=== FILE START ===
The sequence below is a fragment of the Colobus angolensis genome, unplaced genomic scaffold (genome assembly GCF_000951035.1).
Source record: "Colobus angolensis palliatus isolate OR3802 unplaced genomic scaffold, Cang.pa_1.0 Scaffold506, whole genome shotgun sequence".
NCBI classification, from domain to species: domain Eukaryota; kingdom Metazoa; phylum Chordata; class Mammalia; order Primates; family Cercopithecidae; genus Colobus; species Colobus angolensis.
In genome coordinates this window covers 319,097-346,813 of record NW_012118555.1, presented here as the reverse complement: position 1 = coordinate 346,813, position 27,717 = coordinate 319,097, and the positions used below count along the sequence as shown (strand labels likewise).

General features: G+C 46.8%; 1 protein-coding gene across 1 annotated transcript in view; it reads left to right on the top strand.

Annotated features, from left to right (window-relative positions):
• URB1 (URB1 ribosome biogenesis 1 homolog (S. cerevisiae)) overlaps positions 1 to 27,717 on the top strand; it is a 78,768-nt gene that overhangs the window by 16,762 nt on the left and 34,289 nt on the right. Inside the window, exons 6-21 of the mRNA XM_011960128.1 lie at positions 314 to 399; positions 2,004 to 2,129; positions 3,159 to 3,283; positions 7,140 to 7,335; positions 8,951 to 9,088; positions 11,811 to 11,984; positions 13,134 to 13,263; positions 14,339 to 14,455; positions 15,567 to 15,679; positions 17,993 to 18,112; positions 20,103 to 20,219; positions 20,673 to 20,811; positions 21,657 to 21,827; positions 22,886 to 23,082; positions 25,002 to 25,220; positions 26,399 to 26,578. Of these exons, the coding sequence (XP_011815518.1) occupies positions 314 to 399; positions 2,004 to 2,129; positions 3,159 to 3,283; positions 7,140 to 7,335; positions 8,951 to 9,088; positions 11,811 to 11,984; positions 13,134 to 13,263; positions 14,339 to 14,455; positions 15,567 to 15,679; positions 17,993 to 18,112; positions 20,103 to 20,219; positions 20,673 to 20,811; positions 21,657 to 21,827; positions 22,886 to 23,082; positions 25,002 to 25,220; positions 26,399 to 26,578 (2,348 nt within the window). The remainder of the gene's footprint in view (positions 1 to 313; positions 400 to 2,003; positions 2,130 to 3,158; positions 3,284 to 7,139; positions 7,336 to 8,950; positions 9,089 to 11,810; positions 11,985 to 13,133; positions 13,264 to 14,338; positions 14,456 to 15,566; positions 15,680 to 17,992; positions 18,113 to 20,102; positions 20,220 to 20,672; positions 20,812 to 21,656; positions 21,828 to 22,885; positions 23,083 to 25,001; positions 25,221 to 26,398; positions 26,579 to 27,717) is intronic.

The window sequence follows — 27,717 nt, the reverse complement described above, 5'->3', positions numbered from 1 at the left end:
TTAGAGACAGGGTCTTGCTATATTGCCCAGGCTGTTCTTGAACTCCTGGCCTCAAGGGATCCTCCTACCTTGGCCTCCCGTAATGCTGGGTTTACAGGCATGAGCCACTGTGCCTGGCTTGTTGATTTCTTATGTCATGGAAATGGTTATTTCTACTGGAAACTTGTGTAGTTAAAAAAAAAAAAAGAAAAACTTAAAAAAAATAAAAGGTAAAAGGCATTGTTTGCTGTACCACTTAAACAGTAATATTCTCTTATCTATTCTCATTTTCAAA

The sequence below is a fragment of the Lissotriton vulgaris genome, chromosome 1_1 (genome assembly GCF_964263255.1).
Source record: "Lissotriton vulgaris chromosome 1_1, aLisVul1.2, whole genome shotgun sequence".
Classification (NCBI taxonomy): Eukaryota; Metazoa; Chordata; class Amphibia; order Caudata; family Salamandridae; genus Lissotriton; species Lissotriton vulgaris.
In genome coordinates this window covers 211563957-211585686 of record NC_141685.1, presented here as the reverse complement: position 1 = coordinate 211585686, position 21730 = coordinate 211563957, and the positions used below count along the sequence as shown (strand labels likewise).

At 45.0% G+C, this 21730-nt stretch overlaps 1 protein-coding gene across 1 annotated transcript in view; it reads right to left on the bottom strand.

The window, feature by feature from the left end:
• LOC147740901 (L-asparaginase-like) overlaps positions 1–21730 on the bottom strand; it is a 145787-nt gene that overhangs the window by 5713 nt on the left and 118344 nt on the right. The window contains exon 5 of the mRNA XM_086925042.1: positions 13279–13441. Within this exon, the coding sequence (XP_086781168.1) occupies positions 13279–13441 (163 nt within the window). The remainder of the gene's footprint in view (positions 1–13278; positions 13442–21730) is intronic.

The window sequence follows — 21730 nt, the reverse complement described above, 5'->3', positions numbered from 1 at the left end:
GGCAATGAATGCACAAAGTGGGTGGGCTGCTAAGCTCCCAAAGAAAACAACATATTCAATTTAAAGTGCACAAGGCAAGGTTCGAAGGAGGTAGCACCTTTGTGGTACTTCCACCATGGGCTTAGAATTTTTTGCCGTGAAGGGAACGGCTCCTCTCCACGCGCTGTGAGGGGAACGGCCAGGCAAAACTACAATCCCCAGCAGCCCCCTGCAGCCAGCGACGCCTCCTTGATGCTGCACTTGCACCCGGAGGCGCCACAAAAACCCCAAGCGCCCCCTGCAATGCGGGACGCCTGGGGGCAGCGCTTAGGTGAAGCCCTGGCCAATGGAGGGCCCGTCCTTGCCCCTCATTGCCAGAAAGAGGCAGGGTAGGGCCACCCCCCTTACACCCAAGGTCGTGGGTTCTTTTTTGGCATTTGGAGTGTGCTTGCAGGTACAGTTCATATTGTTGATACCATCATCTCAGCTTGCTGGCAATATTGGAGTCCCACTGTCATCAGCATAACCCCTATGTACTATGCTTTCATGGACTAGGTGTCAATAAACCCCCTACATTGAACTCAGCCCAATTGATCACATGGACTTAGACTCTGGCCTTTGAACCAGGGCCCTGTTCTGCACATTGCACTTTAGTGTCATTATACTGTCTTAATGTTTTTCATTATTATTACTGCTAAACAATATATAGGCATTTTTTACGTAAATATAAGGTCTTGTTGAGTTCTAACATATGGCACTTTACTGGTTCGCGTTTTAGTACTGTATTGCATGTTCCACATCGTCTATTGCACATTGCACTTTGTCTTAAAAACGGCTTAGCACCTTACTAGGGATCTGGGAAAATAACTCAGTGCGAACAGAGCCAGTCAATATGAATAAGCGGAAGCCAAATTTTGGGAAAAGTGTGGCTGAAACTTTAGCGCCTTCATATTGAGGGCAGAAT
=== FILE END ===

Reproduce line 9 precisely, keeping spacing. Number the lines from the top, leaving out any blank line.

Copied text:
TTAGAGACAGGGTCTTGCTATATTGCCCAGGCTGTTCTTGAACTCCTGGCCTCAAGGGATCCTCCTACCTTGGCCTCCCGTAATGCTGGGTTTACAGGCATGAGCCACTGTGCCTGGCTTGTTGATTTCTTATGTCATGGAAATGGTTATTTCTACTGGAAACTTGTGTAGTTAAAAAAAAAAAAAGAAAAACTTAAAAAAAATAAAAGGTAAAAGGCATTGTTTGCTGTACCACTTAAACAGTAATATTCTCTTATCTATTCTCATTTTCAAA